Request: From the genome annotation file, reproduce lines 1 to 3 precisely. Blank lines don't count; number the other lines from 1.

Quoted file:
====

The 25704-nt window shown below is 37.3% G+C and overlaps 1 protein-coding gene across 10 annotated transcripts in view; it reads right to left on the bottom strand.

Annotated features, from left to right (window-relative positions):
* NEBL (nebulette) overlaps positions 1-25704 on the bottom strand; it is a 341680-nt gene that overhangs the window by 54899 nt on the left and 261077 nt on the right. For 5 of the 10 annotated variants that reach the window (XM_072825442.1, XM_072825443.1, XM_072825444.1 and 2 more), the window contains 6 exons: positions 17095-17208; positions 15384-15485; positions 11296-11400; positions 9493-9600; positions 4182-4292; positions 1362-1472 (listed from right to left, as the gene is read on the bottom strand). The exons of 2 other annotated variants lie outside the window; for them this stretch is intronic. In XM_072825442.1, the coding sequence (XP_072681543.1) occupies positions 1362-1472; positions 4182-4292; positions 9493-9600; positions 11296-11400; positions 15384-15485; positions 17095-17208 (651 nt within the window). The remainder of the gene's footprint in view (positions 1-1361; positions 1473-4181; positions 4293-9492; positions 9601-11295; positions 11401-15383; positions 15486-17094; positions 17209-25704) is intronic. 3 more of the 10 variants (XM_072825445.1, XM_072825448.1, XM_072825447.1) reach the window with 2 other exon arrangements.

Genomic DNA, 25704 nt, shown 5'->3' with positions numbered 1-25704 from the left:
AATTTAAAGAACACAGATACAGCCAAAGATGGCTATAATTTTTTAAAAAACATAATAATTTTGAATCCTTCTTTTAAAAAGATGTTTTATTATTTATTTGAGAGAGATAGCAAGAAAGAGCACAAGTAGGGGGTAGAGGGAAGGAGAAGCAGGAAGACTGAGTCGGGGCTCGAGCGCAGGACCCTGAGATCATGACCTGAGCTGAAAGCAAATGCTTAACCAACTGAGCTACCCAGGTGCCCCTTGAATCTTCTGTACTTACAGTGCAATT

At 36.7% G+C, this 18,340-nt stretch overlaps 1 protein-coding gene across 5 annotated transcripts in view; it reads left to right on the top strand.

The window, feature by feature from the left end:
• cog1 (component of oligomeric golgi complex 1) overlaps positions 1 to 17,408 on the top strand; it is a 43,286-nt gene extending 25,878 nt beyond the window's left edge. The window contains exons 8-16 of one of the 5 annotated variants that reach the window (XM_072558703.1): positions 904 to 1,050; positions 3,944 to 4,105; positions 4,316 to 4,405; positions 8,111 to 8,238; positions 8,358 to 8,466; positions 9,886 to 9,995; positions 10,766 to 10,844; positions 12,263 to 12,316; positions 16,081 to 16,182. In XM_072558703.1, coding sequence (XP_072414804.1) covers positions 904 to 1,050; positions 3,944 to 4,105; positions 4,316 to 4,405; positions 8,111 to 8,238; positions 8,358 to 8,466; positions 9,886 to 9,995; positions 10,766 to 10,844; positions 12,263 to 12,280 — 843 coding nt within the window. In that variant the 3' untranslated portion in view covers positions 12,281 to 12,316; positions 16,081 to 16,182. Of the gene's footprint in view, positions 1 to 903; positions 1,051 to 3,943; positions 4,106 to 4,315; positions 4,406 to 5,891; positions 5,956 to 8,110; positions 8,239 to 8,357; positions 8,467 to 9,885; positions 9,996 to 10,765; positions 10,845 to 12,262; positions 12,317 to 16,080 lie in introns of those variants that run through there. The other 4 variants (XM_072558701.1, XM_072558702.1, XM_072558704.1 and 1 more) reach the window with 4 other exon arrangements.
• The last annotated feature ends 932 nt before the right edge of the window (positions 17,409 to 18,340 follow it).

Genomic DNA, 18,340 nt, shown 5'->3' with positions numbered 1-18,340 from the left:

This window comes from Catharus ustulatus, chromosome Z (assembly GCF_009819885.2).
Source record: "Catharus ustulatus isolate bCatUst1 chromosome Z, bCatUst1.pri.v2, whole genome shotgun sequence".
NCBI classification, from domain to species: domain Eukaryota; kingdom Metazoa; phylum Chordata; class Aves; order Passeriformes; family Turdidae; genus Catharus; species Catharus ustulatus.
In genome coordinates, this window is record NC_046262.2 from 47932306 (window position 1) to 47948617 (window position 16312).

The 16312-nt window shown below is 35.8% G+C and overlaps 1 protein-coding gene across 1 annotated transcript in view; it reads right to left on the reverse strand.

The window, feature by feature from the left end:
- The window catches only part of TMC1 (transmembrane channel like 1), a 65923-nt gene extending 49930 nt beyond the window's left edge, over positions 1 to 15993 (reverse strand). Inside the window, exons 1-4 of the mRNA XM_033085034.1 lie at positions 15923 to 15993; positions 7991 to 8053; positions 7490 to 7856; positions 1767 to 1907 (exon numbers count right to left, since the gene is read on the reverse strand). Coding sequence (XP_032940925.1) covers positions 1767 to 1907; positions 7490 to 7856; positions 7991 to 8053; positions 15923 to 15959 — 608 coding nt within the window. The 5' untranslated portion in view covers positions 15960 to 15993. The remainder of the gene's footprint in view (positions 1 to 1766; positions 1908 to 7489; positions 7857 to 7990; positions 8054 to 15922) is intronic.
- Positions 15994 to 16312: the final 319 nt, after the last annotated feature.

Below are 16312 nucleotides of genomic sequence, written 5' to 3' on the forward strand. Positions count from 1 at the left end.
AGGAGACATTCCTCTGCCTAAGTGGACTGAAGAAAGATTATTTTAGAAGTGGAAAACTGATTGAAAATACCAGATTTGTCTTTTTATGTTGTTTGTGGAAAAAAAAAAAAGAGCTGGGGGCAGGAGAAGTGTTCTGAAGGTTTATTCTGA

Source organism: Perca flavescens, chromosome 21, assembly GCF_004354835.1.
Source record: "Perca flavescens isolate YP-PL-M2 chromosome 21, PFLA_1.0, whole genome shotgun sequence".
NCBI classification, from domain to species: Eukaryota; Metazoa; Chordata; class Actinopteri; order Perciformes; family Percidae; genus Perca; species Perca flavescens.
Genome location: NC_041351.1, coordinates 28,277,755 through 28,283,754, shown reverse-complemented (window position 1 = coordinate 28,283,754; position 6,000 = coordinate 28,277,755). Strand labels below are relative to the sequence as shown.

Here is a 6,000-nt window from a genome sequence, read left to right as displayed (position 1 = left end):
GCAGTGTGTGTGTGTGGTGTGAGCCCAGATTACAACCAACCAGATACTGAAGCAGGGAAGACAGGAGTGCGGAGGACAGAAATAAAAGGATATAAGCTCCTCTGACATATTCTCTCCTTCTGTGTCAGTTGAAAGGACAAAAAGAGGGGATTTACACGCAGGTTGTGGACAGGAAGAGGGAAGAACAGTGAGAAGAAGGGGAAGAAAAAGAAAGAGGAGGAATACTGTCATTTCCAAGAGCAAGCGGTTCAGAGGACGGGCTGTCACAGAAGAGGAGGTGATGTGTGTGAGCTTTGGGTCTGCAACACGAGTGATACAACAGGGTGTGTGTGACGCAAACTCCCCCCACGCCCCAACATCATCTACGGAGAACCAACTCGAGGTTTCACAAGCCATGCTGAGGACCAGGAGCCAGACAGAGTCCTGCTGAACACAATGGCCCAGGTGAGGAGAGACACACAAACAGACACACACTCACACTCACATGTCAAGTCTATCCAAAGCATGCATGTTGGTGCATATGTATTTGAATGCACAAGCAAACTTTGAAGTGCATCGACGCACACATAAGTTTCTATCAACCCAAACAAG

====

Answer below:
The 25704-nt window shown below is 37.3% G+C and overlaps 1 protein-coding gene across 10 annotated transcripts in view; it reads right to left on the bottom strand.

Annotated features, from left to right (window-relative positions):
* NEBL (nebulette) overlaps positions 1-25704 on the bottom strand; it is a 341680-nt gene that overhangs the window by 54899 nt on the left and 261077 nt on the right. For 5 of the 10 annotated variants that reach the window (XM_072825442.1, XM_072825443.1, XM_072825444.1 and 2 more), the window contains 6 exons: positions 17095-17208; positions 15384-15485; positions 11296-11400; positions 9493-9600; positions 4182-4292; positions 1362-1472 (listed from right to left, as the gene is read on the bottom strand). The exons of 2 other annotated variants lie outside the window; for them this stretch is intronic. In XM_072825442.1, the coding sequence (XP_072681543.1) occupies positions 1362-1472; positions 4182-4292; positions 9493-9600; positions 11296-11400; positions 15384-15485; positions 17095-17208 (651 nt within the window). The remainder of the gene's footprint in view (positions 1-1361; positions 1473-4181; positions 4293-9492; positions 9601-11295; positions 11401-15383; positions 15486-17094; positions 17209-25704) is intronic. 3 more of the 10 variants (XM_072825445.1, XM_072825448.1, XM_072825447.1) reach the window with 2 other exon arrangements.